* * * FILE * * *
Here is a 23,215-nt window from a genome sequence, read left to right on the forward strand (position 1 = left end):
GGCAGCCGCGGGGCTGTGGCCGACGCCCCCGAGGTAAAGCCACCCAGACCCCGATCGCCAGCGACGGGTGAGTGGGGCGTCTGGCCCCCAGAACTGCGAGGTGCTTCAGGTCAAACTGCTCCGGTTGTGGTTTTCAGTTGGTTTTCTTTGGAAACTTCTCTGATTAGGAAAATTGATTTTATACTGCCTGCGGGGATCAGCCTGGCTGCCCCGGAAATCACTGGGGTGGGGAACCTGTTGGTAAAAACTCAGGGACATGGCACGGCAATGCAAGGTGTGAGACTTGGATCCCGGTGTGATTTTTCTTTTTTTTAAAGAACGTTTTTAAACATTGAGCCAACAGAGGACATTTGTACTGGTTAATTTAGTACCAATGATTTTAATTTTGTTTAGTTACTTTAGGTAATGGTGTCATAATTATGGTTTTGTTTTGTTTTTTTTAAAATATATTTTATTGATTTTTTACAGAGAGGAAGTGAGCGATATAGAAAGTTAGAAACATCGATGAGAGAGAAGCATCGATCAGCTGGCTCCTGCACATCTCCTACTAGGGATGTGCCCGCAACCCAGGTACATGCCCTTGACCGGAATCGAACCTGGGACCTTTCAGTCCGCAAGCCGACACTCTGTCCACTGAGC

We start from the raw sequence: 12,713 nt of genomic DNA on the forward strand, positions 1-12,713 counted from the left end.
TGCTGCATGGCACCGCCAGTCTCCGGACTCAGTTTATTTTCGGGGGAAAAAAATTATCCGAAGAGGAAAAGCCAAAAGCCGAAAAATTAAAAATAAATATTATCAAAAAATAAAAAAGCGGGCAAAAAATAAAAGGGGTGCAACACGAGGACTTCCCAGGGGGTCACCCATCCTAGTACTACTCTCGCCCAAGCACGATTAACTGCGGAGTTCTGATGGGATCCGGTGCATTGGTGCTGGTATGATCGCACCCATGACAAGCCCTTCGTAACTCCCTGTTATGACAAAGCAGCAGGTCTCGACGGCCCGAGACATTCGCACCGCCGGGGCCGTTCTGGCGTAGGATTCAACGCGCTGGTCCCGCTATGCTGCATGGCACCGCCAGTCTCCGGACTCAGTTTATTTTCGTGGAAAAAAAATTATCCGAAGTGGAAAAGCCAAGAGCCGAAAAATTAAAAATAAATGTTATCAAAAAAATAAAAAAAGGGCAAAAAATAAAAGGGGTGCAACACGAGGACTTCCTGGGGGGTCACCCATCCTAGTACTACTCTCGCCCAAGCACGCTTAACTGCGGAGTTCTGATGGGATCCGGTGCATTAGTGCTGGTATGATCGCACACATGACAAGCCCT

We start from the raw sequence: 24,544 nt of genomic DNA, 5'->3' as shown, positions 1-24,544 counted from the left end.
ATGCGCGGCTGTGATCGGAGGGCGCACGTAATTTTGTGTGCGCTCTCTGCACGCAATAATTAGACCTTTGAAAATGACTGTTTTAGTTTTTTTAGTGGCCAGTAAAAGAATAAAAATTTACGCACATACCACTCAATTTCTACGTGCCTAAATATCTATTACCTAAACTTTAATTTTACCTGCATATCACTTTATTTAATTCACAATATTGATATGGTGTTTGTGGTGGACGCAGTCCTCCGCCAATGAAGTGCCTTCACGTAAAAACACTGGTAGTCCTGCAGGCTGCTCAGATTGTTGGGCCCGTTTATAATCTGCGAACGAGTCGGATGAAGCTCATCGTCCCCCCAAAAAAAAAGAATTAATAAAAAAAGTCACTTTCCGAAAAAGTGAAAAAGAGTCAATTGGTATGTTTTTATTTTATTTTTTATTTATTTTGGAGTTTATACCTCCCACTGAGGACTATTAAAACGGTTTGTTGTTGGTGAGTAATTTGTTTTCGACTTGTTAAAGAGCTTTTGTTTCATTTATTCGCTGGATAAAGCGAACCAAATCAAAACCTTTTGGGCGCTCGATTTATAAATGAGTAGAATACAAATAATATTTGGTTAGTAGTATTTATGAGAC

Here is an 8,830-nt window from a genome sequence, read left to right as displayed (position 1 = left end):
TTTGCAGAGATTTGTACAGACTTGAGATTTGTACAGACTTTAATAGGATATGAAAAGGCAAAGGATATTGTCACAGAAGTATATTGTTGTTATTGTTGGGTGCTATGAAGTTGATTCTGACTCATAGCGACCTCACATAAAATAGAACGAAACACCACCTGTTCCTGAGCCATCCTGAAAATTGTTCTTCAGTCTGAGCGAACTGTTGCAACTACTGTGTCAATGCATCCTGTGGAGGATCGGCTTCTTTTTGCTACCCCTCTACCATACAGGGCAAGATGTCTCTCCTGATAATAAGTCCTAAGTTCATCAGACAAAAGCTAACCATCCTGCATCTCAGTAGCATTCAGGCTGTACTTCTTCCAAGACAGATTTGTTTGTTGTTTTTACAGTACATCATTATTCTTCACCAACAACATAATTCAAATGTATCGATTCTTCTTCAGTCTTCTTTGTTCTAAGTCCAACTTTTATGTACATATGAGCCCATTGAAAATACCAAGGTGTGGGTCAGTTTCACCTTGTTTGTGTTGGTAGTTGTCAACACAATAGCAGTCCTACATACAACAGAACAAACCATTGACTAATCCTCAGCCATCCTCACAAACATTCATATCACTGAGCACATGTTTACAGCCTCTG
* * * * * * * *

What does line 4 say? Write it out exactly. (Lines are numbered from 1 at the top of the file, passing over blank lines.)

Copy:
TGCTGCATGGCACCGCCAGTCTCCGGACTCAGTTTATTTTCGGGGGAAAAAAATTATCCGAAGAGGAAAAGCCAAAAGCCGAAAAATTAAAAATAAATATTATCAAAAAATAAAAAAGCGGGCAAAAAATAAAAGGGGTGCAACACGAGGACTTCCCAGGGGGTCACCCATCCTAGTACTACTCTCGCCCAAGCACGATTAACTGCGGAGTTCTGATGGGATCCGGTGCATTGGTGCTGGTATGATCGCACCCATGACAAGCCCTTCGTAACTCCCTGTTATGACAAAGCAGCAGGTCTCGACGGCCCGAGACATTCGCACCGCCGGGGCCGTTCTGGCGTAGGATTCAACGCGCTGGTCCCGCTATGCTGCATGGCACCGCCAGTCTCCGGACTCAGTTTATTTTCGTGGAAAAAAAATTATCCGAAGTGGAAAAGCCAAGAGCCGAAAAATTAAAAATAAATGTTATCAAAAAAATAAAAAAAGGGCAAAAAATAAAAGGGGTGCAACACGAGGACTTCCTGGGGGGTCACCCATCCTAGTACTACTCTCGCCCAAGCACGCTTAACTGCGGAGTTCTGATGGGATCCGGTGCATTAGTGCTGGTATGATCGCACACATGACAAGCCCT